After the return of the ex-soldiers and Junglers, they were initially put in “protective custody” at a government-owned Friendship Hostel in Bakau, some 15 minutes’ drive from Banjul. But to everyone’s surprise, no charges were brought against them.
The Ministry of Justice applied for the court to detain them for 90 days, purportedly pending the outcome of the White Paper due to be published on May 24. But the Ministry’s application was rejected by the High Court in Banjul on February 4, setting them free. The Ministry’s deputy director for civil litigation, Tah Kimbeng, said to Justice Info they have appealed the case. “Following the rejection of our application, the State has filed an Appeal. We are waiting for a hearing date from the Court of Appeal on this matter,” Kimbeng told Justice Info on May 10.
“The application was made for detention pursuant to a practice direction which allows the court to order the detention of a suspect who has been accused of an offence but not formally charged. This procedure has been used before in the Sanyang Riots Case and in fact in other jurisdictions such as with the five-year detention of Ousman Sonko pending the filing of formal charges before the Swiss Courts,” continued Kimbeng.
“The state’s application has no basis in law,” says lawyer Abdoulie Fatty, Solicitor at Courts of England & Wales and Barrister at the Supreme Court of The Gambia. “You cannot detain people like that without charging them.”
Critics point to deliberate attempts by the Ministry to release Badgie and others. At the end of last year, a popular member of a faction of Jammeh’s Alliance for Patriotic Reorientation and Construction party, Bakary Jaiteh, said the return of General Badgie and others were part of their condition for a potential coalition with the actual president Adama Barrow. This was never officially acknowledged.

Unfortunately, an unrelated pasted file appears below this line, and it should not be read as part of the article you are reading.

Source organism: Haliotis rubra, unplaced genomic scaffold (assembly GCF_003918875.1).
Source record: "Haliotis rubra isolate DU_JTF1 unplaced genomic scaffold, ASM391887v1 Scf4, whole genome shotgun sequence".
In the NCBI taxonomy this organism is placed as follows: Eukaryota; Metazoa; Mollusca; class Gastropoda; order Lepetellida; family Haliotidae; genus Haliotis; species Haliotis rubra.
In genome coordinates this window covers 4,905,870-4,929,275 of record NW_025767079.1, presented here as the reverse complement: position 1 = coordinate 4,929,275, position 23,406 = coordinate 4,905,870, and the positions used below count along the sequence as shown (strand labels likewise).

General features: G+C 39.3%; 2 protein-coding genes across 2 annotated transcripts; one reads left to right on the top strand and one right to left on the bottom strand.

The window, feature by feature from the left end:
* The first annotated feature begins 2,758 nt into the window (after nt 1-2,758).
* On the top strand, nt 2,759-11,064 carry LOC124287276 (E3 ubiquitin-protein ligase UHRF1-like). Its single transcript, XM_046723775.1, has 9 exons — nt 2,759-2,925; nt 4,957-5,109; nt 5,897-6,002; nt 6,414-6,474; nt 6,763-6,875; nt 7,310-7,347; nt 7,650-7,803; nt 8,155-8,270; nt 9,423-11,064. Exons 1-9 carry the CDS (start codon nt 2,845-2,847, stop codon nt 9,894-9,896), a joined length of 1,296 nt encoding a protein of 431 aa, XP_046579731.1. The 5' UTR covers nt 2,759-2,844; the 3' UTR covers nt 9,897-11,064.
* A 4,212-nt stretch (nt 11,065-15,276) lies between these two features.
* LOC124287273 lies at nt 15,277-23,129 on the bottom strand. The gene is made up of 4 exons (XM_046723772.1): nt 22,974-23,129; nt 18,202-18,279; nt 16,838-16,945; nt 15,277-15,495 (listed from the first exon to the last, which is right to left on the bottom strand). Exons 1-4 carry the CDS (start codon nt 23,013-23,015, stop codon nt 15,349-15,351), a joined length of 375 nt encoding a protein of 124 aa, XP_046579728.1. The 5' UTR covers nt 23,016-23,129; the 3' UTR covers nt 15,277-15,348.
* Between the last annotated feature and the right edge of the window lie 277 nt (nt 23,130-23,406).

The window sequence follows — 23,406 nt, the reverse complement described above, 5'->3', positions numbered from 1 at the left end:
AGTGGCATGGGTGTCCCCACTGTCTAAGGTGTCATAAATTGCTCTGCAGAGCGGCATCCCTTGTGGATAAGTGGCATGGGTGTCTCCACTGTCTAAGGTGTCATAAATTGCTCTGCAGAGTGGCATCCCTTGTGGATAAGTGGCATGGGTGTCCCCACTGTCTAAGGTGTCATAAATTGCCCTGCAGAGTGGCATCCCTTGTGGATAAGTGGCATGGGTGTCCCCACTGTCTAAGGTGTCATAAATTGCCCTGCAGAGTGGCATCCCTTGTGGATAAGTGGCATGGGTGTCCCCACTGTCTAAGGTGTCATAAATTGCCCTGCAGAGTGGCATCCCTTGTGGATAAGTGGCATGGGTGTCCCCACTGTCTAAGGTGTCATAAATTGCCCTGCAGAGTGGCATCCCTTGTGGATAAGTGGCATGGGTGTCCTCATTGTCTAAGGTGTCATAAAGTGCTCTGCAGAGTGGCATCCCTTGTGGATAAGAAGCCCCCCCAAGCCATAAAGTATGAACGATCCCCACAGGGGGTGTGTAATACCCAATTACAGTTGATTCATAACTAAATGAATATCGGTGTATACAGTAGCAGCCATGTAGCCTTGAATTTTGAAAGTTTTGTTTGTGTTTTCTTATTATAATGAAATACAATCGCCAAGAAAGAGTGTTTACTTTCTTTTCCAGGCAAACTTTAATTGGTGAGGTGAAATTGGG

There was a precedent, treated very differently. In 2019, two generals – Umpa Mendy and Ansumana Tamba – returned from Equatorial Guinea. They were arrested and court martialled. But they were freed on the desertion charges because they claimed they were asked by a superior, General Badgie, to accompany Jammeh.
“Therefore, now that Saul Badgie himself, who also deserted the army, is back in town, why hasn’t he been charged with desertion?” asked activist Madi Jobarteh. However, the army said they could not charge Badgie and others because their return was negotiated.
Victims Centre calls for arrest
Meanwhile, the Victims Centre, among a chorus of criticism against the government’s handling of the case, in March called for the prosecution of Badgie and others.
“They should have been arrested. There should be justice. If you even let these people free, it is not safe. People are very angry. Some people can hurt them,” said Kaddy Cham.
Kimbeng, however, argued: “I know and understand the calls for prosecution, but the TRRC was a truth-seeking process and not an investigation. The findings still need to be reviewed and accepted by Government before any action can be taken. Once this process completes and the Government releases its White Paper, there will be more certainty on the way forward with regard to prosecution.”